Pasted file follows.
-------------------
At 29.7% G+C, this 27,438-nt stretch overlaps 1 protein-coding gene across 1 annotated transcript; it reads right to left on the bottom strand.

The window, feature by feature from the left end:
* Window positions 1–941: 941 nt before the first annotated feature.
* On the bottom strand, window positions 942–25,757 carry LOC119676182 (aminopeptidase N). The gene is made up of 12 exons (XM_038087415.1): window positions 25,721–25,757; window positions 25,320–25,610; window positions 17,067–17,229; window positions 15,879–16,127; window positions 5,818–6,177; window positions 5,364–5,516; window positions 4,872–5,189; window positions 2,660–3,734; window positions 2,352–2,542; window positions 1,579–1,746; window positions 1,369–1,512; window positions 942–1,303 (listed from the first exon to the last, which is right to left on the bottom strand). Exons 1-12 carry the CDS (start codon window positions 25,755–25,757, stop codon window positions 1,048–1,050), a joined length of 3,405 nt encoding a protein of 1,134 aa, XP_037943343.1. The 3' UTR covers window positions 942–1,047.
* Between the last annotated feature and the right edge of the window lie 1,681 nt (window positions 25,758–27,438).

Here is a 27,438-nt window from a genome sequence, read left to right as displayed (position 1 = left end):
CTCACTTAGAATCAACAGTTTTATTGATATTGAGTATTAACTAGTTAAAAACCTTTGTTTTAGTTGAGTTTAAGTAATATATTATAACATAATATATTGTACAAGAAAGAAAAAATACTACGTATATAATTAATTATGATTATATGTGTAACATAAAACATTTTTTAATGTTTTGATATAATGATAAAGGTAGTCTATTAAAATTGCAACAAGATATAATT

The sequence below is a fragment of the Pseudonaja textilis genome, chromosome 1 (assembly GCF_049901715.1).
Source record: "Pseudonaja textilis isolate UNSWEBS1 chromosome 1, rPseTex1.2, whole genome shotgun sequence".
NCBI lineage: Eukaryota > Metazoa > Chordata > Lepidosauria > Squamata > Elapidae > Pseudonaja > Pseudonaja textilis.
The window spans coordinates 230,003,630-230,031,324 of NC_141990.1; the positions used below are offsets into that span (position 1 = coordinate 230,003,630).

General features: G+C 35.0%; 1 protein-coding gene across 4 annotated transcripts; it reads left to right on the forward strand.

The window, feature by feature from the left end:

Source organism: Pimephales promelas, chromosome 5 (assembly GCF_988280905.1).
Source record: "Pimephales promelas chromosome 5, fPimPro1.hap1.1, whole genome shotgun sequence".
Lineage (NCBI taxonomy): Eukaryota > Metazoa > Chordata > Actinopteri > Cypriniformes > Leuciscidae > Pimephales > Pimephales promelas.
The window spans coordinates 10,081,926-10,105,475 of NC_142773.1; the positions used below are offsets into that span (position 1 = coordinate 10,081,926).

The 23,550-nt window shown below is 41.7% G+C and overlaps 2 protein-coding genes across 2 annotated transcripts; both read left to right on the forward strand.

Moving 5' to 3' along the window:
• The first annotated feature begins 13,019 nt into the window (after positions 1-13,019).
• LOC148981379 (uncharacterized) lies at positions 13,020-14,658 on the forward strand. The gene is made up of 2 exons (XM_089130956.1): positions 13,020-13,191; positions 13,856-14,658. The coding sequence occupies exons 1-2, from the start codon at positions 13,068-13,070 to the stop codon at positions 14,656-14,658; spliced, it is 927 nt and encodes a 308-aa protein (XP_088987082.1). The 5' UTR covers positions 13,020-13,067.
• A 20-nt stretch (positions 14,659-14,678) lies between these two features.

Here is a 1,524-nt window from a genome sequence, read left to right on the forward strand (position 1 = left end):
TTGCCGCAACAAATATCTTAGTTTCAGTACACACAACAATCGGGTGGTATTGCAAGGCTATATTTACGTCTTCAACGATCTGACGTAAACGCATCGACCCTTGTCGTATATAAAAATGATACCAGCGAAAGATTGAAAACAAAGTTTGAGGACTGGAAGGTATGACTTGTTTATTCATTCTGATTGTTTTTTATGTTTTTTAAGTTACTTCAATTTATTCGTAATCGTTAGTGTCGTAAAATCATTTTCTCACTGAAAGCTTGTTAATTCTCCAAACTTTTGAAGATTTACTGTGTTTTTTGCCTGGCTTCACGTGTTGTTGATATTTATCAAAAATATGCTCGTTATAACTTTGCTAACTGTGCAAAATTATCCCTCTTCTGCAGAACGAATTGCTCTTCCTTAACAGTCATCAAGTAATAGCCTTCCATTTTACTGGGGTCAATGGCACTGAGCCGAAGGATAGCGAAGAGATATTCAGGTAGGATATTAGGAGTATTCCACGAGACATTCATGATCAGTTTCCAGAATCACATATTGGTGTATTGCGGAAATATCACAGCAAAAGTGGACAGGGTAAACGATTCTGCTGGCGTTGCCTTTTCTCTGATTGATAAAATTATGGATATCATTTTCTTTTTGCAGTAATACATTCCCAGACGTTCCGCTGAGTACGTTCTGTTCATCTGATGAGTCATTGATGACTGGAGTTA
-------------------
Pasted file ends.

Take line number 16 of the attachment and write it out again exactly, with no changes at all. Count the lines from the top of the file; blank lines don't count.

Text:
Lineage (NCBI taxonomy): Eukaryota > Metazoa > Chordata > Actinopteri > Cypriniformes > Leuciscidae > Pimephales > Pimephales promelas.